Conversion to PMML:

from sklearn2pmml import sklearn2pmml
from sklearn2pmml.pipeline import PMMLPipeline

pipeline = PMMLPipeline([
  ("mapper", make_mapper(...)),
  ("estimator", make_chaid_estimator(...))
])
pipeline.fit(X, y)

sklearn2pmml(pipeline, "CHAID.pmml")

When it comes to PMML engines, then the JPMML-Evaluator library is miles ahead of competition in terms of maturity, quality of design and engineering, and plain performance figures. The core library is written in Java, but there are easy integrations available for most common ML frameworks.

Python users can install and use JPMML-Evaluator as the jpmml_evaluator package.

The JPMML-Evaluator API distinguises itself from Scikit-Learn conventions by calling its main entry point method Evaluator.evaluate(X). This distinction is necessary to communicate that JPMML-Evaluator uses a simpler and more economical “business logic”, where all prediction aspects are computed and exposed simultaneously.

A decision tree classifier has three main prediction aspects:

  1. predict(X) - The class of the winning node.
  2. predict_proba(X) - The class probability distribution of the winning node.
  3. apply(X) - The index of the winning node.

The Evaluator.evaluate(X) method accepts a pandas.DataFrame object, and returns a new pandas.DataFrame object, which packs all three prediction aspects.

For maximum portability, PMML input and result fields are identified by name, not by position. The complete information (name, type, value space, etc.) about individual fields can be queried from the underlying model schema using Evaluator.getInputFields() and Evaluator.getTargetFields() methods.

The fact that PMML is a strongly typed language can be used for performing additional data sanity and consistency checks when crossing important boundaries.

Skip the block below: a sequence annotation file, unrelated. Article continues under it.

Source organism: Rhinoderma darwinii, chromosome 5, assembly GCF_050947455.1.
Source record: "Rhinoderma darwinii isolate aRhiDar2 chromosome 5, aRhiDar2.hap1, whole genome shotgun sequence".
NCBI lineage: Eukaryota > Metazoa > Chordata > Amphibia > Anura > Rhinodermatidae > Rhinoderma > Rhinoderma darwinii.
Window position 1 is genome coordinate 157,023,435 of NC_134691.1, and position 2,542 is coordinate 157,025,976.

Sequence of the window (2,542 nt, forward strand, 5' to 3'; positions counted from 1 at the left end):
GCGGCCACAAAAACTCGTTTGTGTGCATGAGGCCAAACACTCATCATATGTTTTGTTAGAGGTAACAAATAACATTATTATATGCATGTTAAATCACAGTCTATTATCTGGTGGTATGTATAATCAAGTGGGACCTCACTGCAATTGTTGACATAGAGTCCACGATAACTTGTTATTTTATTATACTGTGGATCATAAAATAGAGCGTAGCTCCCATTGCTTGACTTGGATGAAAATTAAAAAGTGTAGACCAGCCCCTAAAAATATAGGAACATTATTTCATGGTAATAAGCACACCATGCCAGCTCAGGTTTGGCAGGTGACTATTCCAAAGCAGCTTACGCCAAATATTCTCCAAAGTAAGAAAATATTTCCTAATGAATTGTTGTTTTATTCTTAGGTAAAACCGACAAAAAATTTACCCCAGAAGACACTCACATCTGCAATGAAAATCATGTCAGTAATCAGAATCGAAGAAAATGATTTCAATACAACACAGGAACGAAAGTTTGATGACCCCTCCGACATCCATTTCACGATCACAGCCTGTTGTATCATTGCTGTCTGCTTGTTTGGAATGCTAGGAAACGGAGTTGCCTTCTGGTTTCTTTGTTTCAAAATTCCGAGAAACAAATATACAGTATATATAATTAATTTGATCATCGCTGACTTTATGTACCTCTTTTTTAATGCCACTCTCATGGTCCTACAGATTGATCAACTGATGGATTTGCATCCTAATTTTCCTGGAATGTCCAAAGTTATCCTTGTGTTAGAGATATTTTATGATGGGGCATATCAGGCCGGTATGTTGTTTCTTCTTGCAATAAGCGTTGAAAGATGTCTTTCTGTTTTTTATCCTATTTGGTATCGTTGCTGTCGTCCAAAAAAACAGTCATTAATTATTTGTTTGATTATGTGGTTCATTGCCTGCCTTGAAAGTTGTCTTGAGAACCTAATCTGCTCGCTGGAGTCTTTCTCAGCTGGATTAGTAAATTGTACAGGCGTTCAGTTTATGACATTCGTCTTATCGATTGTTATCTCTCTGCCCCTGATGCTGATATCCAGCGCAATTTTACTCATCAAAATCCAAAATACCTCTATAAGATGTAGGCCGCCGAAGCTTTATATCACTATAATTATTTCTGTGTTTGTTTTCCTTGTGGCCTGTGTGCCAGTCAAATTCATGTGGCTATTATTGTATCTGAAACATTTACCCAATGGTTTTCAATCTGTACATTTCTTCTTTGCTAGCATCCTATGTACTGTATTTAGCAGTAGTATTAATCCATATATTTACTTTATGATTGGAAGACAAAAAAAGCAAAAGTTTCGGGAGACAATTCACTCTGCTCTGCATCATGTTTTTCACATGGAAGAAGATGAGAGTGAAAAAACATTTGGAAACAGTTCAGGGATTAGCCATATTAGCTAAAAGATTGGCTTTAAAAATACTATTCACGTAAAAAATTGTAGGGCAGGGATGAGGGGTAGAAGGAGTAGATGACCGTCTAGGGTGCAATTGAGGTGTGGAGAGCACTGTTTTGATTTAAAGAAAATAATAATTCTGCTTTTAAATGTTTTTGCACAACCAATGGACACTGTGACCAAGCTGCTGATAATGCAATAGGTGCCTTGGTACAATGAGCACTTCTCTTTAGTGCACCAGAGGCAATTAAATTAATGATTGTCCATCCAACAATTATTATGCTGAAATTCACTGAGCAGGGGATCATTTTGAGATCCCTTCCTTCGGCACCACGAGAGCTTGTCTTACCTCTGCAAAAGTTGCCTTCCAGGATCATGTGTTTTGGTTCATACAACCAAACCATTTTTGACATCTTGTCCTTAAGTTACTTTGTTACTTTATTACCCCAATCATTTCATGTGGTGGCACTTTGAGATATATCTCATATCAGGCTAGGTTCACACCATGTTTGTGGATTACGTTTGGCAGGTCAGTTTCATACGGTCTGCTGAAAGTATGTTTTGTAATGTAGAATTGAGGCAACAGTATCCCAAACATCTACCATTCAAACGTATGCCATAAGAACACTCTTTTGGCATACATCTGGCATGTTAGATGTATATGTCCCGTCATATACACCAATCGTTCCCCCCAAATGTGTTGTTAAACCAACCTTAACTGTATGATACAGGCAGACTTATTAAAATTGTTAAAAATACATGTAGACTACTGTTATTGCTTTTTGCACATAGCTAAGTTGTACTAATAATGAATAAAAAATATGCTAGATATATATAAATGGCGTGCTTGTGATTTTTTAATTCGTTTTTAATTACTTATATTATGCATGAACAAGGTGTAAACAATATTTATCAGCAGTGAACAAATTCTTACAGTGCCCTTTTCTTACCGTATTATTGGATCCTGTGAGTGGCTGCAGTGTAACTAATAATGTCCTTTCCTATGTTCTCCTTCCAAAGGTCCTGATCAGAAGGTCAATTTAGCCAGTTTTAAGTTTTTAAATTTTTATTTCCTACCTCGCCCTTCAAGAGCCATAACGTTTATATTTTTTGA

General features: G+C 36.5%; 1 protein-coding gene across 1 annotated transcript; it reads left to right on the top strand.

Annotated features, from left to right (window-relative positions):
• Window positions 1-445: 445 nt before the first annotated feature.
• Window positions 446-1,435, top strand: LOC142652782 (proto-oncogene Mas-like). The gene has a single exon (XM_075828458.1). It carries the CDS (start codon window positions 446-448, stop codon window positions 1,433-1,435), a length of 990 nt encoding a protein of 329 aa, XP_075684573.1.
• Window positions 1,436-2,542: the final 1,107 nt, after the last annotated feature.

The case in point is the encoding of missing values. Python APIs are typically pretty lax around here. For example, a dataset may have an object data type column, which contains a mix of string, None and NaN values:

import numpy

X = numpy.asarray(["puppy", None, float("NaN")])
print(X.dtype)
print(X)

This kind of morphism (type and value auto-conversions) is beyond PMML tolerance.

Specifically, PMML uses a system where values are assigned to valid, invalid and missing value spaces for data validation and pre-processing purposes. The NaN value is assigned to the invalid value space (ie. a reserved floating-point constant that “short-circuits” arithmetic operations at software and/or hardware layers). A model shall reject any evaluation requests that contain invalid values by throwing an org.jpmml.evaluator.InvalidResultException with a message like Field <name> cannot accept user input value "NaN".

Data validation errors could be solved by editing model files and activating value replacements and/or value space conversions for the affected fields. However, it would be more sustainable to deal with the real source of problems, which is about Python’s bad habit of using the NaN value to denote missing values even in non-numeric columns.

Canonicalizing a dataset by replacing all NaN values with None values:

import numpy
import pandas

df = pandas.read_csv(...)
df = df.replace({numpy.nan: None})

The PMML representation of Scikit-Learn pipelines is completely free from any Scikit-Learn extension package dependencies. The deployment environment only needs to declare a jpmml_evaluator dependency. It is advisable to always be using the latest version, as newer versions deliver more and improved Python-to-Java connectivity options, and overall better user experience.

Loading and evaluating a model:

from jpmml_evaluator import make_evaluator
from jpmml_evaluator.pyjnius import jnius_configure_classpath, PyJNIusBackend

import pandas

# Initialize Python-to-Java connectivity
jnius_configure_classpath()

backend = PyJNIusBackend()

# Load model
evaluator = make_evaluator(backend, "CHAID.pmml") \
  .verify()

# Load and canonicalize arguments
df = pandas.read_csv("input.csv", sep = "\t", na_values = ["N/A", "NA"])
df = df.replace({numpy.nan: None})

# Evaluate
df_pred = evaluator.evaluateAll(df)

# Save results
df_pred.to_csv("output.csv", sep = "\t", index = False)